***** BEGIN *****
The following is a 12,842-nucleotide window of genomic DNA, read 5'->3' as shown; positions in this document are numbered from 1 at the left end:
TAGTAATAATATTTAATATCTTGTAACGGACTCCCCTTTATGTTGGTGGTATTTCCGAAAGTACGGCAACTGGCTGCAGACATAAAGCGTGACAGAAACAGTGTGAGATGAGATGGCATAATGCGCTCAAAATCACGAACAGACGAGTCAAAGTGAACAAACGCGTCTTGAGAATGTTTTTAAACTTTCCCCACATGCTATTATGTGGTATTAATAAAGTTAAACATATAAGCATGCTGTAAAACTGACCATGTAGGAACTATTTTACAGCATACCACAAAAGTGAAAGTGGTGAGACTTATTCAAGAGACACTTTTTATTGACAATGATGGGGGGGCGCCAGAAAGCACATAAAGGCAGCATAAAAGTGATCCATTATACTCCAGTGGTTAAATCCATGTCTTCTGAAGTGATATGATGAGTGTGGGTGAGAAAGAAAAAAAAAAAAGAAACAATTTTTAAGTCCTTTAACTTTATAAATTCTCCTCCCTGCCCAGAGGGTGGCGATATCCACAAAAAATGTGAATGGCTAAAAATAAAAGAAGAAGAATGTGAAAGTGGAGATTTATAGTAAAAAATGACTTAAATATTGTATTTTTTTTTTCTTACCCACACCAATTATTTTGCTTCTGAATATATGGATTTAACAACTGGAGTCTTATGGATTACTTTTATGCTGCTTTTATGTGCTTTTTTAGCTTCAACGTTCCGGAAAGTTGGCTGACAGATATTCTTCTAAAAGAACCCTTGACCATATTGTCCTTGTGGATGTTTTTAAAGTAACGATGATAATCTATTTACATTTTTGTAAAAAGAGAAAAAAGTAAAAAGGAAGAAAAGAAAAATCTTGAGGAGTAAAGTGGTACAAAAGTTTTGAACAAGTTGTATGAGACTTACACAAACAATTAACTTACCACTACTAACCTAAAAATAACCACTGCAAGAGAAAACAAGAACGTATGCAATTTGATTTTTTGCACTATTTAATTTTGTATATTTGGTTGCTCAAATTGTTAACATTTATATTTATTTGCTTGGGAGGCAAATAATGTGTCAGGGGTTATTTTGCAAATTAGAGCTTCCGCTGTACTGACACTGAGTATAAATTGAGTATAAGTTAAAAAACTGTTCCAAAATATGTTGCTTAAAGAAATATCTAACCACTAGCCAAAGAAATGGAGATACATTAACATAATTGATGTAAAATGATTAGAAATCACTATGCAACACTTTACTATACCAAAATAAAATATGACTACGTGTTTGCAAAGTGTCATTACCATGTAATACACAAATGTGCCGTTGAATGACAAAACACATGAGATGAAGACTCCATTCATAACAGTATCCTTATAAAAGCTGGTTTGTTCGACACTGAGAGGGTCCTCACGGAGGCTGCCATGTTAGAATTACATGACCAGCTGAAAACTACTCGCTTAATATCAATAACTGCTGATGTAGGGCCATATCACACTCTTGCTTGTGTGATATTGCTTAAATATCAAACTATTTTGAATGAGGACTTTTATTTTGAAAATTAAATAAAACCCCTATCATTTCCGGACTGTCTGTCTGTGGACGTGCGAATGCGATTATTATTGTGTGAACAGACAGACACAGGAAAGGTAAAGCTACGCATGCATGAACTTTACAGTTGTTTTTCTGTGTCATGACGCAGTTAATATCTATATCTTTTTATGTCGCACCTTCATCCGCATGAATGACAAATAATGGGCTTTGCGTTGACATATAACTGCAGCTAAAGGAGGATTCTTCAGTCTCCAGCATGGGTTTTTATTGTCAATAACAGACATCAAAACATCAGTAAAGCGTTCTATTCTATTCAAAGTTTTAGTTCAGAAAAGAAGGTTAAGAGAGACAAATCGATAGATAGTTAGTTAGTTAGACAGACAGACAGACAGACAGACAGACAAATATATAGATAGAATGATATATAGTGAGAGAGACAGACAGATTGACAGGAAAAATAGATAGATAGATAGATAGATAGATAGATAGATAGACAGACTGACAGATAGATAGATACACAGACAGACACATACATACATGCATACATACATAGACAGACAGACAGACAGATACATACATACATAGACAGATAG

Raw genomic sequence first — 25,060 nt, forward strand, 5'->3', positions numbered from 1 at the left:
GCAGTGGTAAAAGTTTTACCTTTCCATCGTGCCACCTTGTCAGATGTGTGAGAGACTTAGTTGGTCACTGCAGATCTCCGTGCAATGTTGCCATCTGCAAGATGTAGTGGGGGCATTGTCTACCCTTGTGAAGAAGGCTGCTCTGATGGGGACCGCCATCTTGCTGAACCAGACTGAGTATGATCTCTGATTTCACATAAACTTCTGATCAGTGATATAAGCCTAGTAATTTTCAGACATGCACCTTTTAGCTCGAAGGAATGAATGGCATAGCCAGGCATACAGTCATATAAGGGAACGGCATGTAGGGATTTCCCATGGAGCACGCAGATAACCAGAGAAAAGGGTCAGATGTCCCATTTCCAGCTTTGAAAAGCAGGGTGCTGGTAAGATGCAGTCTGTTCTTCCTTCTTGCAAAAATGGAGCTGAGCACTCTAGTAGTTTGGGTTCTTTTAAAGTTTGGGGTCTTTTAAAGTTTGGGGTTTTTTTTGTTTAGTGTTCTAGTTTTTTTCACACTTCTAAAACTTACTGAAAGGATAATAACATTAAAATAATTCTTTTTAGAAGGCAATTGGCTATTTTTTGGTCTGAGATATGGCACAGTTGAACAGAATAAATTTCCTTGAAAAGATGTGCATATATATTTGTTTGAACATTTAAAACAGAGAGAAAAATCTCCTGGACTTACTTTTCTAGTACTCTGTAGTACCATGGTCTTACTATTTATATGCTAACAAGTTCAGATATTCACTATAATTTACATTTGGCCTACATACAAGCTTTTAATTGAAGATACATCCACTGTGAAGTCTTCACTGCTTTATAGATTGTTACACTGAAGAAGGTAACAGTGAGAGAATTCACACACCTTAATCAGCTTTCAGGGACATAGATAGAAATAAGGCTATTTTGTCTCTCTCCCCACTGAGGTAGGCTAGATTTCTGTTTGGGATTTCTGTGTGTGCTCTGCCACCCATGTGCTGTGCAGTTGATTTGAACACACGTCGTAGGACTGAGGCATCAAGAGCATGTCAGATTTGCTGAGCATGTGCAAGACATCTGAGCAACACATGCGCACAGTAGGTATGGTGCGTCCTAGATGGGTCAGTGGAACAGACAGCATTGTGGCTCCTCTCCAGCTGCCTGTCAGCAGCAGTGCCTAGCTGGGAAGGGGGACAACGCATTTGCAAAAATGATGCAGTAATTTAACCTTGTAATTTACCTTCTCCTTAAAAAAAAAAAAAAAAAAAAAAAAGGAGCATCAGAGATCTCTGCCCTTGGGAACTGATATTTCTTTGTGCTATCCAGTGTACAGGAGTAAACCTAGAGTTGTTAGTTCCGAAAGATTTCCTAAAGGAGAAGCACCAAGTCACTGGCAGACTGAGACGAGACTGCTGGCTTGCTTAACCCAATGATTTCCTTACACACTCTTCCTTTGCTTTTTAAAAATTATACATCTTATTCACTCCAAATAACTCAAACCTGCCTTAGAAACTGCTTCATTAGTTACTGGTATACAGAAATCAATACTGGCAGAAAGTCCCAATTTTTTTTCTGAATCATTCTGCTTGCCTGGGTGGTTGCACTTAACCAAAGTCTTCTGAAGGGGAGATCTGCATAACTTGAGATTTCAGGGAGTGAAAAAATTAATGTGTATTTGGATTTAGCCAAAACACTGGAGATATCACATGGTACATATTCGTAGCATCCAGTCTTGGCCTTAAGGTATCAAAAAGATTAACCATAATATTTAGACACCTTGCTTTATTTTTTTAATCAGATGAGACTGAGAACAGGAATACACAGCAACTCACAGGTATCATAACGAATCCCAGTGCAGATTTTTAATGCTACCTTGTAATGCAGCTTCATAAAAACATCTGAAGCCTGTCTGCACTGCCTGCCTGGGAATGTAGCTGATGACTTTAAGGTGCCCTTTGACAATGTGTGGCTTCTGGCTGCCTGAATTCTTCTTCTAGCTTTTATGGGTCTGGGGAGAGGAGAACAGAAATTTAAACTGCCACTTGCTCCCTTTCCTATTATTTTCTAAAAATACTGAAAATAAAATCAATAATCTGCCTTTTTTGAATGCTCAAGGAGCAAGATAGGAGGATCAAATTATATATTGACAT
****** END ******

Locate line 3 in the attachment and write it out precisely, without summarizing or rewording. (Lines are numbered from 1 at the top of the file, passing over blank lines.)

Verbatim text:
Raw genomic sequence first — 25,060 nt, forward strand, 5'->3', positions numbered from 1 at the left: